Democrats are the party of government — as we will now be reminded. Republicans lost the mantle of being reformers when they became so darn comfortable running things and seemed to be only concerned with keeping things that way.

Many conservatives appeared to be detached from the political troubles of President Bush that put his fellow Republicans in trouble. With conservatives also discouraged about the progress in Iraq, there wasn’t much rallying to the defense of “their guy.” That might have been different had he vetoed a few big spending bills or led the fight for border security. I hope his future explanations about his intent with respect to Iraq are more strategic than stubborn.

– Kate O’Beirne is
NR’s Washington editor.

John J. Pitney Jr.

Scholars and journalists tend to assume that Republicans are more disciplined and unified than Democrats. That assumption has a shaky foundation. According to data from Congressional Quarterly, the two parties have comparable levels of unity on congressional roll calls. And if you’re looking for nasty internal conflicts, ponder the tong wars that led House Speaker Newt Gingrich and Senate Majority Leader Trent Lott to quit their posts.

GOP disunity was on display during the 2006 campaign, and contributed to the party’s defeat. More and more Republicans tried to sidle away from President Bush’s Iraq policy. They never did get together on what to do about overspending or immigration. When the Foley scandal broke, they openly squabbled over who knew what and when.

Woodrow Wilson might have been describing them when he wrote: “They are like armies without officers, engaged upon a campaign which has no great cause at its back. Their names and their traditions, not their hopes and policy, keep them together.”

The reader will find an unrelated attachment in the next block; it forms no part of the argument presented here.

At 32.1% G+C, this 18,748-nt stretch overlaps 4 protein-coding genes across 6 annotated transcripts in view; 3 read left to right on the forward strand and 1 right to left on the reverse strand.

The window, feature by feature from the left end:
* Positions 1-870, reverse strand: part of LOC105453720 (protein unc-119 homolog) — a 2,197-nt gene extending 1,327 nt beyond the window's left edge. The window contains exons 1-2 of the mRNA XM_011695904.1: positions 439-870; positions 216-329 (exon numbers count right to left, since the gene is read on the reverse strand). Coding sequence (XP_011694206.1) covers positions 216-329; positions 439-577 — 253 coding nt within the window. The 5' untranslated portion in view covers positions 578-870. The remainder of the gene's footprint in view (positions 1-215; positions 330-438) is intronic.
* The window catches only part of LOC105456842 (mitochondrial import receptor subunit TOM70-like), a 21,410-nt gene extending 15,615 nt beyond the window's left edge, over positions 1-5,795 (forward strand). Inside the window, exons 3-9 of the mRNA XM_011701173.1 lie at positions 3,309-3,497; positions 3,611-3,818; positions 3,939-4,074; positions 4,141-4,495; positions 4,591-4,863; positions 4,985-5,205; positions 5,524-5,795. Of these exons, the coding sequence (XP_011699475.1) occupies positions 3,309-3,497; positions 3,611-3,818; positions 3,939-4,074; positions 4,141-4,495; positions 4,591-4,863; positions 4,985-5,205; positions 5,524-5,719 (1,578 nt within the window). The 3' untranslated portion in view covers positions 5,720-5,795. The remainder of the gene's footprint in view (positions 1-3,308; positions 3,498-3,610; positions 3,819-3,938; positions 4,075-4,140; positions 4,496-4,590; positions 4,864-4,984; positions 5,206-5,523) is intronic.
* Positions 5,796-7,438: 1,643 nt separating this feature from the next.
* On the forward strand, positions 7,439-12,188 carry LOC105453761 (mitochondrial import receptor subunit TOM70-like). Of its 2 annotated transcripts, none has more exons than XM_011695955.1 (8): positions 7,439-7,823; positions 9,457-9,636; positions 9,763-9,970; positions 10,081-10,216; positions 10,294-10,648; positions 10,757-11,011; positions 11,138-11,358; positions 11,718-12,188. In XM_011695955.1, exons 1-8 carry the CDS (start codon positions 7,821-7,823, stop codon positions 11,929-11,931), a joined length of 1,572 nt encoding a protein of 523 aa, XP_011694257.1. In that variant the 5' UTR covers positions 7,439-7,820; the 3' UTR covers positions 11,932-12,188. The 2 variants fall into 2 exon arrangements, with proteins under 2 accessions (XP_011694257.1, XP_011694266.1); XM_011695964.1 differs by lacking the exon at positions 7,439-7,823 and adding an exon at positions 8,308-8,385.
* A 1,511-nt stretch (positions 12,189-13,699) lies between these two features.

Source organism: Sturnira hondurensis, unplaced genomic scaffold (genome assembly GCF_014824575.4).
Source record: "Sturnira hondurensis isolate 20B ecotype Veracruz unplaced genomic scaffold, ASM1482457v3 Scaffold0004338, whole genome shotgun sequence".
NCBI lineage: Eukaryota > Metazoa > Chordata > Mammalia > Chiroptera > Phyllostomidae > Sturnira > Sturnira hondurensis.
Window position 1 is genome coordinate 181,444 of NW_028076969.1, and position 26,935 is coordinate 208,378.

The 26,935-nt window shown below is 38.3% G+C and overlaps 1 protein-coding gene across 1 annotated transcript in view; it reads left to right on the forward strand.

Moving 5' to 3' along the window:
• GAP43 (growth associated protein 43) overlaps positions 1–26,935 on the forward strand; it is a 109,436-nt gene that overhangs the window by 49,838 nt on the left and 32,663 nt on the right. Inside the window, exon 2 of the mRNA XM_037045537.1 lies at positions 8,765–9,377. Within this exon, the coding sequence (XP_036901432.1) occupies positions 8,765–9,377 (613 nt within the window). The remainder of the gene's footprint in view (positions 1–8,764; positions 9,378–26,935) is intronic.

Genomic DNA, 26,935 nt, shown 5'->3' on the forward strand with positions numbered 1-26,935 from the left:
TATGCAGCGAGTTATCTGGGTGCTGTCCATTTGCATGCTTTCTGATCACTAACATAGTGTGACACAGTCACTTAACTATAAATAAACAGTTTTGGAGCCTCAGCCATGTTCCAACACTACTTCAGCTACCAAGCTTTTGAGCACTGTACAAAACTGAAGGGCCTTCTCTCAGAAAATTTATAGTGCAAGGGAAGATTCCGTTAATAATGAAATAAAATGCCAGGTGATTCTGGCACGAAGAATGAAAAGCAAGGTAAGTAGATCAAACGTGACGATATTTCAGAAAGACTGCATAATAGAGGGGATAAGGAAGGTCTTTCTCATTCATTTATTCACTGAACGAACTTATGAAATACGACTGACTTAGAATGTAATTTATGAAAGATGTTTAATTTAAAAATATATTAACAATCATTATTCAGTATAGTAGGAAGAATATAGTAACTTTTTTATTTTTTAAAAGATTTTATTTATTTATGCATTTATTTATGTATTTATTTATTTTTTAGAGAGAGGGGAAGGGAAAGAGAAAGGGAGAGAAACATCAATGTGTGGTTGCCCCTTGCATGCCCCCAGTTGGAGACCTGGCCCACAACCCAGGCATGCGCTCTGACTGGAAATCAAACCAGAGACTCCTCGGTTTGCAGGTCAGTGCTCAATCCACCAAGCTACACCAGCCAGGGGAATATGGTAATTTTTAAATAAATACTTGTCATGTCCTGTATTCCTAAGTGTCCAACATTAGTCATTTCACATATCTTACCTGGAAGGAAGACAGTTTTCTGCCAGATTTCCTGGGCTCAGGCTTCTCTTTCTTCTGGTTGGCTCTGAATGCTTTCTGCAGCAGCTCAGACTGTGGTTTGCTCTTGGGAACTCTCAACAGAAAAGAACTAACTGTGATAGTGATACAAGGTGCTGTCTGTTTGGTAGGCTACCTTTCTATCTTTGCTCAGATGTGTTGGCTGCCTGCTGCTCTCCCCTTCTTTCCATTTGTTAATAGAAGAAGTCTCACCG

The myth of GOP unity will take a further pounding in the weeks ahead as Republicans bicker over their losses and fight over their devalued leadership posts.

– John J. Pitney Jr. is Roy P. Crocker Professor of American Politics at Claremont McKenna College.

Marshall Wittmann
The great moment of the evening was Joe Lieberman’s victory. By running and winning as an independent, he made history and becomes the leader of the vital center/ Scoop Jackson tradition in American politics.

The Republicans suffered a massive defeat because the voters rejected their politics of polarization and mismanagement of the war. Republican leadership in Washington became ossified and corrupt. And this time the old politics of wedge issues did not work for the GOP.

This election was a tale of two cities: New Orleans and Baghdad. Republicans failed in both places. Indeed, this election was more about competence than ideology.

This country remains reasonably conservative. And many of the House Democrats who were victorious are moderate conservatives. These centrists will ensure that the Democrats do not move too far to the left.

The result of this election should not be interpreted as a vindication of the anti-war forces. The great frustration of the electorate appears to be that this administration has no victory strategy.

There is a need for a politics of the New Patriotic Center to emerge to both bring this country together and win the war. Polarization is passé.

– Marshall Wittmann is the famous Beltway Moose.